California has more solar power installed than any other state — by far. It is also first in terms of percentage of the state’s electricity coming from solar, and third for solar power capacity per capita.

Some are questioning if there’s too much solar power on the grid and joining the grid to keep incentivizing it as the state has been doing. In fact, it appears there’s a pretty strong push to reduce solar incentives in the state. But is it smart to cut back on solar power incentives at this stage?

The core incentive in the state that certain entities, such as utilities, are targeting is net metering. Actually, utilities have been targeting net metering for several years. With net metering, rooftop solar power owners can get reimbursed at retail electricity rates for any excess electricity they generate and send back into the grid. Considering that rooftop solar power now costs considerably less than California retail electricity on a system’s lifetime basis, net metering on top of the US federal solar tax credit encourages a lot of homeowners to go solar.

There are two problems that are rising from all this goodness, though. One is that the payments to the rooftop solar power owners have to come from somewhere. As the story is told, higher-income ratepayers get the benefits of the rooftop solar incentives and lower-income ratepayers who are less likely to get solar (because they are less likely able to get solar) have to foot the costs with higher utility bills. It seems that there should be a way for the state to step in and cover the costs of these incentives, at least enough to not put any extra weight on the shoulders of lower-income residents, but that’s not the focus of policy proposals to resolve the matter. Instead, the utilities and certain allies just want to reduce net metering payments, and to charge owners $49 to $79 a month for a 5-kilowatt solar PV system.

The other issue is that more and more solar power generated in the middle of the day is leading to times in which supply exceeds demand and electricity has to be curtailed. The value of the electricity generated at those times isn’t close to retail price, yet that’s how much owners are being compensated. Again, the proposal is to start charging rooftop solar PV owners monthly fees and reduce their net metering rates. The aim is to reduce net metering rates to 25–50% of what they are today by 2027.

There is a matter that is ignored here because it’s not directly related to solar — electric vehicles. California may be the US leader in electric vehicle sales, but it still has a long way to go before most vehicles are electric. As the fleet of California vehicles electrifies, though, there’s more and more potential to soak up extra solar power when it’s most generated. EV drivers can be better incentivized to charge at high-production times, and vehicle-to-home or vehicle-to-grid technology can further free up EV battery capacity in those high-solar periods and a more balanced supply–demand calculus 24/365 (24 hours/day 365 days a year).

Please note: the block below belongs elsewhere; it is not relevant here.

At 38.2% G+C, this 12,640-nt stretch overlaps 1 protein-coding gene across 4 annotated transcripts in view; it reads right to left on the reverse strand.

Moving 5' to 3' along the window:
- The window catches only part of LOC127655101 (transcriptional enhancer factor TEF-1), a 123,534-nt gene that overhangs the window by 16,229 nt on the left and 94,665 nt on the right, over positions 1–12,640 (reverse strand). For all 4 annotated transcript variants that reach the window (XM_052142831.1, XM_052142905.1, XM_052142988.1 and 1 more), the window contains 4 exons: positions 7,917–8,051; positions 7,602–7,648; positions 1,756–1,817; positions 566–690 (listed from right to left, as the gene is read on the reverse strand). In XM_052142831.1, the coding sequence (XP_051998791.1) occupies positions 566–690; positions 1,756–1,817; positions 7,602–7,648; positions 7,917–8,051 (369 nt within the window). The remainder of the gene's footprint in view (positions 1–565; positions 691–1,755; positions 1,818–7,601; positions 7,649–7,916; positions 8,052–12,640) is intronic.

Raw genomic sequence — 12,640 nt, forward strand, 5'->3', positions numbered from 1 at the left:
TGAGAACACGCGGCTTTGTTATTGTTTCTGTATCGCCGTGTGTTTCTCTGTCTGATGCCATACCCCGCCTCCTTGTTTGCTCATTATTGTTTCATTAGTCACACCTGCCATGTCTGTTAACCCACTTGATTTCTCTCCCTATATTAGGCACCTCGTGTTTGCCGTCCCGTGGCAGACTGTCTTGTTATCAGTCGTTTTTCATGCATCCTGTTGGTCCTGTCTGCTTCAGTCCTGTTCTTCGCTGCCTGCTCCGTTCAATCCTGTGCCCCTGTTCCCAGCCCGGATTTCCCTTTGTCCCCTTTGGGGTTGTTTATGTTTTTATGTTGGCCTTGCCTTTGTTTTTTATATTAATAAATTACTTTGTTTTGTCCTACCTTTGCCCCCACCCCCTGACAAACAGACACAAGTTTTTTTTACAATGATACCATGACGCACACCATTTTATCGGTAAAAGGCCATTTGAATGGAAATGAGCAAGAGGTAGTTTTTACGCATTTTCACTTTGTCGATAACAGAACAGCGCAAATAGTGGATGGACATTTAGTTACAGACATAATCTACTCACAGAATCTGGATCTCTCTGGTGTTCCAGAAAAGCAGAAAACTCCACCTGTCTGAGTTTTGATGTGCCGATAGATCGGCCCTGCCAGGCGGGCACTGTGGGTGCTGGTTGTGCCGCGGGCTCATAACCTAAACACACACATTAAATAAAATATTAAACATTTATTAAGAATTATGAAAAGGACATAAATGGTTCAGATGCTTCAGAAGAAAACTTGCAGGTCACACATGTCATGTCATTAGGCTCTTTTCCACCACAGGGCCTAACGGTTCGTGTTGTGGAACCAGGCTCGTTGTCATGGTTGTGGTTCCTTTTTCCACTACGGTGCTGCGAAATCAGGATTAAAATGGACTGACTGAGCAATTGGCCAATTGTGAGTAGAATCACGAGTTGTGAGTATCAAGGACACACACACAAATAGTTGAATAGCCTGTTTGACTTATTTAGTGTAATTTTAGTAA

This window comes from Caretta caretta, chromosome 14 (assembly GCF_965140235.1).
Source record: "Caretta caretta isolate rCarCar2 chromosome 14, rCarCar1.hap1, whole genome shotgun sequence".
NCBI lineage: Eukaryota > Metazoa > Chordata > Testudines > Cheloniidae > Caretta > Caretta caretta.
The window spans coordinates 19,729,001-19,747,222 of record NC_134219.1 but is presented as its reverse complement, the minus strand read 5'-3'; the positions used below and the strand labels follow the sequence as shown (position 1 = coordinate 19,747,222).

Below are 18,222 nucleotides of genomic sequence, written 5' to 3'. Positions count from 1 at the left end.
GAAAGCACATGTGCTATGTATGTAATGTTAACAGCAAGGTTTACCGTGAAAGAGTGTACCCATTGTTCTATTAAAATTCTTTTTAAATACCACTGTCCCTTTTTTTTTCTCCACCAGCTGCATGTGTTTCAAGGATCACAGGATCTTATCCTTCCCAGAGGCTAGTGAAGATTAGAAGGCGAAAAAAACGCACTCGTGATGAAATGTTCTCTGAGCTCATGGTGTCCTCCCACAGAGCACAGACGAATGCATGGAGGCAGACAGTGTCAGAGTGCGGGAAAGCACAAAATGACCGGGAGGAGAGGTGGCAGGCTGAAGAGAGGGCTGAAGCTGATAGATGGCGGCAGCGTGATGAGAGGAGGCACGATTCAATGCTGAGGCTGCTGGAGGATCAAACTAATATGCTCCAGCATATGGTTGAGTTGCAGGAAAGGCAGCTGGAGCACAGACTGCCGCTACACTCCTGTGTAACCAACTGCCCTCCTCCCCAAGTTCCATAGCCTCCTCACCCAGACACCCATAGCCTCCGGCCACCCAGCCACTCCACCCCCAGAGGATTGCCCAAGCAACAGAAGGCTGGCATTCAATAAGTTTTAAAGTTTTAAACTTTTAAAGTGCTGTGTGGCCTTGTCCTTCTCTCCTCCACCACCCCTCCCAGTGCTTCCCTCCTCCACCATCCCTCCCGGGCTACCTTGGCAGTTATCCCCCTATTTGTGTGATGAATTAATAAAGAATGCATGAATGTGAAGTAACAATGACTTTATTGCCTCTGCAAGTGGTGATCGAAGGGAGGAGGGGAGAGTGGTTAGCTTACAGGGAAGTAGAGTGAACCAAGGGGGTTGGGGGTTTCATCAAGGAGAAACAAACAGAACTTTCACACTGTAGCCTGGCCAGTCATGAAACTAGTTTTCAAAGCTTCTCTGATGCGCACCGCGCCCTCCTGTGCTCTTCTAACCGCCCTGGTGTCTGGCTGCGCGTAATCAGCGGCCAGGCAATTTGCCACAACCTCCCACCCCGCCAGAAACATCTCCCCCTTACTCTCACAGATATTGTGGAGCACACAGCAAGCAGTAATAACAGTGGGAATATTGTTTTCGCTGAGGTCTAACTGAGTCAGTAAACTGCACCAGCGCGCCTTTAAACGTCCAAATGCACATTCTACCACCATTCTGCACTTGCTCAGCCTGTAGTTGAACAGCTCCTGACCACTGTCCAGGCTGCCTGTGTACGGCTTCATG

Overall, with such a great need to cut emissions by stopping the use of fossil fueled power plants and fossil fueled cars, it doesn’t seem sensible to me to reduce any incentives for going solar. It seems more logical to make better use of all the electricity cerated by solar power systems in the middle of the day and to cover the costs of these incentives with state funding that is paid by polluting companies. Don’t slow solar power adoption down. Speed up innovative ways of more flexibly using that solar electricity, through vehicle-to-home tech, vehicle-to-grid tech, and better time-of-use pricing. It’s not necessarily easy or simple, but any policies that are essentially aimed at slowing down renewable energy adoption — when renewable energy adoption still isn’t fast enough to stop the global climate crisis — just can’t seem sensible to me.

What do you think? Does California solar net metering need to be cut 25–50% in the next 5–6 years? Should rooftop solar PV owners have to pay a monthly fee? Should the utilities and the state find innovative ways to solve the duck curve and keep lower-income bills from rising that don’t involve disincentivizing rooftop solar? Were my suggestions intelligent, idiotic, inadequate, or going in the right direction?

Side note: If you want to go solar in California — or anywhere in the USA — and want to go solar with Tesla and get a modest $100 discount, feel free to use my Tesla referral code ( for normal Tesla solar PV panels or a Tesla Solar Roof using Tesla’s unique solar shingles.



Appreciate CleanTechnica’s originality? Consider becoming a CleanTechnica Member, Supporter, Technician, or Ambassador — or a patron on Patreon.


Have a tip for CleanTechnica, want to advertise, or want to suggest a guest for our CleanTech Talk podcast? Contact us here.

New Podcast: Forecasting EV Sales And EV Battery & Metal Prices — Interview with BloombergNEF’s Head of Clean Power Research